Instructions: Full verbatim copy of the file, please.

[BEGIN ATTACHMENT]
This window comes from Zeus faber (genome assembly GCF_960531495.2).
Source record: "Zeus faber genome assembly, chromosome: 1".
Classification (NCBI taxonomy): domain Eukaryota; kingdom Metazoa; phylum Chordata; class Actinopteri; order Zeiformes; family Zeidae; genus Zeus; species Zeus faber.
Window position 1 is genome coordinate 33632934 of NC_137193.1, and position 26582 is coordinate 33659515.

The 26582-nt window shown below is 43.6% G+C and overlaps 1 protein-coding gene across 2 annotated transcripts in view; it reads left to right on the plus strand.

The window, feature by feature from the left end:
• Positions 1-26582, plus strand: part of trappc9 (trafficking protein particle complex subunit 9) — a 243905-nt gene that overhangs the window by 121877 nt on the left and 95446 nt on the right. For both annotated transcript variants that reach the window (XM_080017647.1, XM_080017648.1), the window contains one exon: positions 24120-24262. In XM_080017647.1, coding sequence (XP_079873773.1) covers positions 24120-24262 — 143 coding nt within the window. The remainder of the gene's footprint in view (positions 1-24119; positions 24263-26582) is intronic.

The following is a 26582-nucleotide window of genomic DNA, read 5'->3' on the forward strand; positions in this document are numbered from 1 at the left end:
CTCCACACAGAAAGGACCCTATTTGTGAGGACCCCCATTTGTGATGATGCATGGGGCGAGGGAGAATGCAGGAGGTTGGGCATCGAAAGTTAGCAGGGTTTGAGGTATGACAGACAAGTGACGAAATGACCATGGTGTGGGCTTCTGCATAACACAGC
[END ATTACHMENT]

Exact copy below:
This window comes from Zeus faber (genome assembly GCF_960531495.2).
Source record: "Zeus faber genome assembly, chromosome: 1".
Classification (NCBI taxonomy): domain Eukaryota; kingdom Metazoa; phylum Chordata; class Actinopteri; order Zeiformes; family Zeidae; genus Zeus; species Zeus faber.
Window position 1 is genome coordinate 33632934 of NC_137193.1, and position 26582 is coordinate 33659515.

The 26582-nt window shown below is 43.6% G+C and overlaps 1 protein-coding gene across 2 annotated transcripts in view; it reads left to right on the plus strand.

The window, feature by feature from the left end:
• Positions 1-26582, plus strand: part of trappc9 (trafficking protein particle complex subunit 9) — a 243905-nt gene that overhangs the window by 121877 nt on the left and 95446 nt on the right. For both annotated transcript variants that reach the window (XM_080017647.1, XM_080017648.1), the window contains one exon: positions 24120-24262. In XM_080017647.1, coding sequence (XP_079873773.1) covers positions 24120-24262 — 143 coding nt within the window. The remainder of the gene's footprint in view (positions 1-24119; positions 24263-26582) is intronic.

The following is a 26582-nucleotide window of genomic DNA, read 5'->3' on the forward strand; positions in this document are numbered from 1 at the left end:
CTCCACACAGAAAGGACCCTATTTGTGAGGACCCCCATTTGTGATGATGCATGGGGCGAGGGAGAATGCAGGAGGTTGGGCATCGAAAGTTAGCAGGGTTTGAGGTATGACAGACAAGTGACGAAATGACCATGGTGTGGGCTTCTGCATAACACAGC